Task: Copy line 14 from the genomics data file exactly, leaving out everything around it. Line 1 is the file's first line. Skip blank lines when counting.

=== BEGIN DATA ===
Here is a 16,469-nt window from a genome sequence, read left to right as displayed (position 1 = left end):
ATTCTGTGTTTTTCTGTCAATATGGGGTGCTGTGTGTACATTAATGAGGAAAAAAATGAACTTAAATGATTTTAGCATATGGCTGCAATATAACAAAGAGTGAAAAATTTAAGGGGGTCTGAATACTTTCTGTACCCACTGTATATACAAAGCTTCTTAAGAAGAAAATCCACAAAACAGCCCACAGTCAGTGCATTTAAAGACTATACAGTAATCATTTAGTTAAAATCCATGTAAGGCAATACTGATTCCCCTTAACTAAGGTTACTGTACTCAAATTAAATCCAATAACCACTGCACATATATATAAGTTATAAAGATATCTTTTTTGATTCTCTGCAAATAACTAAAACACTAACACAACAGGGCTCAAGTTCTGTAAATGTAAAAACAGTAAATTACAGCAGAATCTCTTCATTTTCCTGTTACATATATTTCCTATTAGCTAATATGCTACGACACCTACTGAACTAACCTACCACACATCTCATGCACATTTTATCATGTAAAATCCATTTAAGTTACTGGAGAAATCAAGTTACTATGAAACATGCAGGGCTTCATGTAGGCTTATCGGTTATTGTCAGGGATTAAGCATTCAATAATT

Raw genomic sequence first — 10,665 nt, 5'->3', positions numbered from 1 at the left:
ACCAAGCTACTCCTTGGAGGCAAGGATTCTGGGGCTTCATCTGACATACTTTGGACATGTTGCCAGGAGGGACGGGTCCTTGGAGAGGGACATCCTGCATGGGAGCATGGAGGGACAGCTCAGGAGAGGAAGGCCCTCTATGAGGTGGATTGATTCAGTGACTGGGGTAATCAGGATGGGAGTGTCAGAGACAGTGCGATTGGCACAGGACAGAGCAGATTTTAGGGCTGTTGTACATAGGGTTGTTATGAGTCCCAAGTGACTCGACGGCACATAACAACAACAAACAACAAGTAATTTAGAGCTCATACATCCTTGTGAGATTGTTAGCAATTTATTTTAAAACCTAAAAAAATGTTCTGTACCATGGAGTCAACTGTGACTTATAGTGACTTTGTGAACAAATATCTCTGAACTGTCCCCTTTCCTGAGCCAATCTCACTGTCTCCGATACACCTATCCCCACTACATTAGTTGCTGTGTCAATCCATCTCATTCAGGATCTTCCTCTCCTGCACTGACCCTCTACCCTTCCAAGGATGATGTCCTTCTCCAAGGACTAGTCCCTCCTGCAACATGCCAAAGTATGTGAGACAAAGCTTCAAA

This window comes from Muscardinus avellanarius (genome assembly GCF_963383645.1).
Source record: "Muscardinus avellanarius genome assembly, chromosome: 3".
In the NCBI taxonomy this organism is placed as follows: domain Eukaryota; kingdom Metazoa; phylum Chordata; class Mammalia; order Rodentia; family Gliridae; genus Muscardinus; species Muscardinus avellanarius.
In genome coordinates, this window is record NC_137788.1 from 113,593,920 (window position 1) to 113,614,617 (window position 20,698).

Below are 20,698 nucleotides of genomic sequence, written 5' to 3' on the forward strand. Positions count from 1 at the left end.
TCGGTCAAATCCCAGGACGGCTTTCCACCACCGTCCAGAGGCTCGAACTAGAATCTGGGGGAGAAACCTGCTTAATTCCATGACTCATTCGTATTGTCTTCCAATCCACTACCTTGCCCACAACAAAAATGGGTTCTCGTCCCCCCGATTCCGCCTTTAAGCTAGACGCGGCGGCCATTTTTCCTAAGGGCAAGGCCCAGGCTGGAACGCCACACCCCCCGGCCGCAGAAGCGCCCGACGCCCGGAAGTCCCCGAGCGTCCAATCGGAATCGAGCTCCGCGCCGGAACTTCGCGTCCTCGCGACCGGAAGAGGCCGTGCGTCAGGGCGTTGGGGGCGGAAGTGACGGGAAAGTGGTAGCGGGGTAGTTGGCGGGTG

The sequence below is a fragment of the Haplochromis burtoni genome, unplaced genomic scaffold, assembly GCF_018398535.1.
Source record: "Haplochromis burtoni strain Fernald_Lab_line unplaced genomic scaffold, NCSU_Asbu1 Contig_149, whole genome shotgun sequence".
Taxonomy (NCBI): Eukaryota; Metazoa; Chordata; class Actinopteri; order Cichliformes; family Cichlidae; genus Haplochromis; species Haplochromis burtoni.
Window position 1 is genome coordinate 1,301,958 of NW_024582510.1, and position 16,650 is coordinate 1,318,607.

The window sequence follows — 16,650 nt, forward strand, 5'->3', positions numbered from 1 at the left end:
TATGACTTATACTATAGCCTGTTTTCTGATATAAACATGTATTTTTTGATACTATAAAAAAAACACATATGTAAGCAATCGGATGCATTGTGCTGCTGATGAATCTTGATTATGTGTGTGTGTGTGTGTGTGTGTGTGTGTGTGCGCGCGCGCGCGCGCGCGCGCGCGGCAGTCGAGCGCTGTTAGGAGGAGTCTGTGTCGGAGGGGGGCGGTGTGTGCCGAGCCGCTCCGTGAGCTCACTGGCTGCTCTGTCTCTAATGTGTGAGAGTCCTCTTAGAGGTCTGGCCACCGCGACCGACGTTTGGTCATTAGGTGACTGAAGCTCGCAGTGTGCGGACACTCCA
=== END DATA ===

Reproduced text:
Window position 1 is genome coordinate 1,301,958 of NW_024582510.1, and position 16,650 is coordinate 1,318,607.